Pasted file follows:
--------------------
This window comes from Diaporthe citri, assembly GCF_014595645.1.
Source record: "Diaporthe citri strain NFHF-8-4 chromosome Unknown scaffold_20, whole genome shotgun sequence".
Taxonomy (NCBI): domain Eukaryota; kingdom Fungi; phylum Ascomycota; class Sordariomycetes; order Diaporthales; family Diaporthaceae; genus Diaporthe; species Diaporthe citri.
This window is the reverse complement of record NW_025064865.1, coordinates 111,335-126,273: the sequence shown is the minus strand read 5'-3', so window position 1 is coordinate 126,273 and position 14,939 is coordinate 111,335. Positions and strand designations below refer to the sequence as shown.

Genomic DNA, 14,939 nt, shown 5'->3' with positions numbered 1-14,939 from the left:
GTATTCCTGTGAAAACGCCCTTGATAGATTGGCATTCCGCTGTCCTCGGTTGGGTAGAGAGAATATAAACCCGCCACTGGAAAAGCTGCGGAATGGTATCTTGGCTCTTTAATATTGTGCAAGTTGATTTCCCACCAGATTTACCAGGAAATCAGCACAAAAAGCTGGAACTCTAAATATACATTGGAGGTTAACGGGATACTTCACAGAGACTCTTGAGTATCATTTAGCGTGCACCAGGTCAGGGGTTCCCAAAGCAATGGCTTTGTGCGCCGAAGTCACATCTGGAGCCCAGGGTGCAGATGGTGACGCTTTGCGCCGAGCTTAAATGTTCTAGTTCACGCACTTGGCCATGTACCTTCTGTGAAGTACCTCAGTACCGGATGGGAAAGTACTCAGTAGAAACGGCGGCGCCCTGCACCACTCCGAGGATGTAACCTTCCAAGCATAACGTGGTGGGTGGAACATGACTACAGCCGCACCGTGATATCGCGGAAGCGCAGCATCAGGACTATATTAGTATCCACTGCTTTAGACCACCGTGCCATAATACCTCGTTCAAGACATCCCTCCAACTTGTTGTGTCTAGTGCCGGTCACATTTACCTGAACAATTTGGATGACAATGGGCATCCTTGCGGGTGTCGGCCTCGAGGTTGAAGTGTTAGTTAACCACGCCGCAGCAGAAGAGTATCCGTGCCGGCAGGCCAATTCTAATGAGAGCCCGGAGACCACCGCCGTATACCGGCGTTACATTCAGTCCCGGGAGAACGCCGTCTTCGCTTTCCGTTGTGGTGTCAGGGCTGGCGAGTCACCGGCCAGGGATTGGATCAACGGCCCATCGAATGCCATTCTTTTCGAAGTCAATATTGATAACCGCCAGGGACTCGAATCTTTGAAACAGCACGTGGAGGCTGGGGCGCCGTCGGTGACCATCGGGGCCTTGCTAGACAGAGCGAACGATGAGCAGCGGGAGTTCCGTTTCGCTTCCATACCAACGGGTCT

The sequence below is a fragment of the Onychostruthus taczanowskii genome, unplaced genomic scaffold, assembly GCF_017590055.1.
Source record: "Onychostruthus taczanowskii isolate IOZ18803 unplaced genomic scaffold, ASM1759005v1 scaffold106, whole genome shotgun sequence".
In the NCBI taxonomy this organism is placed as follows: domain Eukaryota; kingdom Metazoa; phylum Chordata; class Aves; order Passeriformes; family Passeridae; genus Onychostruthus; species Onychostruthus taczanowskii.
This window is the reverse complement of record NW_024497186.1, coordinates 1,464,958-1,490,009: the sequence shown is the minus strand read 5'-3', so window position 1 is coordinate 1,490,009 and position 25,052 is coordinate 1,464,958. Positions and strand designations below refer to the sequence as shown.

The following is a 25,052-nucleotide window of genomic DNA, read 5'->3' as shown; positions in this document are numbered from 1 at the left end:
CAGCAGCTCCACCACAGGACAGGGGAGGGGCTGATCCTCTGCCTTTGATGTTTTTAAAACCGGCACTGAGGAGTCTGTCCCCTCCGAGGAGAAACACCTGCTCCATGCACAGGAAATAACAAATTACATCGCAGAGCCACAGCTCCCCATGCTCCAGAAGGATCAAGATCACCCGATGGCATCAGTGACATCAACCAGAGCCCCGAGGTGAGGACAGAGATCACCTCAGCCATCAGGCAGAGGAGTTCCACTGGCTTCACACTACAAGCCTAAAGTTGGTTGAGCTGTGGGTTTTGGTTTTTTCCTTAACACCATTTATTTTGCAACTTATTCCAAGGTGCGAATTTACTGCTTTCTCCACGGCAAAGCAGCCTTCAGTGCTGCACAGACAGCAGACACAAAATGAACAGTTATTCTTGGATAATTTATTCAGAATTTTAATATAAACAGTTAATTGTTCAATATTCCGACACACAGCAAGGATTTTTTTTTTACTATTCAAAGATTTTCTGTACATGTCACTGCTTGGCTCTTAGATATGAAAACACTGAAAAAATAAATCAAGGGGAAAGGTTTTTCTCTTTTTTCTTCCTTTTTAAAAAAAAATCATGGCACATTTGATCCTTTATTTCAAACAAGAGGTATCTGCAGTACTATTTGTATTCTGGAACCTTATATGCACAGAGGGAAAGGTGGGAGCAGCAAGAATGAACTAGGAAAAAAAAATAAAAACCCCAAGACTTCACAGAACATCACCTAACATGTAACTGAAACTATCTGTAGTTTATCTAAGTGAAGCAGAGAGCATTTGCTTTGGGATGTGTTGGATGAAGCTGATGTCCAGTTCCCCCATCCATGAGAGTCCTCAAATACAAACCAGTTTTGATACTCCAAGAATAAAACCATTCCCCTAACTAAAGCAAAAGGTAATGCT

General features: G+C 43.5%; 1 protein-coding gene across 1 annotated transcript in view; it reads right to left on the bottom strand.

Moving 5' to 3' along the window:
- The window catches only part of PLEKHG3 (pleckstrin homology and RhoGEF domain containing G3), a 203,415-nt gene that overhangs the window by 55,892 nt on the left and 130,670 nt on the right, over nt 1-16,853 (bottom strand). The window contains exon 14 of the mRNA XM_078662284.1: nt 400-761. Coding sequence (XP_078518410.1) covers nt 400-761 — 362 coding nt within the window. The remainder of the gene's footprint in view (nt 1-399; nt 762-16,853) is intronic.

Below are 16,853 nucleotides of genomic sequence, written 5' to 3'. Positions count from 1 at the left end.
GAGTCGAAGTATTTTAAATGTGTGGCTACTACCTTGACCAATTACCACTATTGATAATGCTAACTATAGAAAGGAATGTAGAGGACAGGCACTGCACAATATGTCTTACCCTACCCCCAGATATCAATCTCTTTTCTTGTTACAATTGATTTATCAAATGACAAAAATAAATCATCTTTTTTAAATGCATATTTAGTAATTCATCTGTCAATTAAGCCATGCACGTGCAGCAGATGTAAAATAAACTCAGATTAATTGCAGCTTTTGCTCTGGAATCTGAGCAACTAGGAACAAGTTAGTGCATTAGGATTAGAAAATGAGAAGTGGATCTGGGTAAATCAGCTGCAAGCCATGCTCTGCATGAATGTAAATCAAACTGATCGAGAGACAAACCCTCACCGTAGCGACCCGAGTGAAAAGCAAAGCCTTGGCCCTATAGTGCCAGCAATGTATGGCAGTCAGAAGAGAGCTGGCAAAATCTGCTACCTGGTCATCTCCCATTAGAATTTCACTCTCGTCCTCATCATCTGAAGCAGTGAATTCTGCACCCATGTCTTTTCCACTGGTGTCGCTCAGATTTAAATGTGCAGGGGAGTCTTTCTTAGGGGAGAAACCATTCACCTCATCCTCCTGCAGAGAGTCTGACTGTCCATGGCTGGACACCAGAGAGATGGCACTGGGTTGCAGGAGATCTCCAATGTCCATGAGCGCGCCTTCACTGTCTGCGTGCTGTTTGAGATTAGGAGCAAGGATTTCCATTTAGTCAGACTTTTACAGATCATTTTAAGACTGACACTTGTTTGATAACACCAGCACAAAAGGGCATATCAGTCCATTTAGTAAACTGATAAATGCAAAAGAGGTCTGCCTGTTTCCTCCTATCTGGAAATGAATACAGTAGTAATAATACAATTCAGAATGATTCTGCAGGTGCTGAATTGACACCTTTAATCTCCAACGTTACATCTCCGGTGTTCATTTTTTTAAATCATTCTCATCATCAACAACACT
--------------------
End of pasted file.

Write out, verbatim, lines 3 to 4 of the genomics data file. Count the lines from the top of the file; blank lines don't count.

Taxonomy (NCBI): domain Eukaryota; kingdom Fungi; phylum Ascomycota; class Sordariomycetes; order Diaporthales; family Diaporthaceae; genus Diaporthe; species Diaporthe citri.
This window is the reverse complement of record NW_025064865.1, coordinates 111,335-126,273: the sequence shown is the minus strand read 5'-3', so window position 1 is coordinate 126,273 and position 14,939 is coordinate 111,335. Positions and strand designations below refer to the sequence as shown.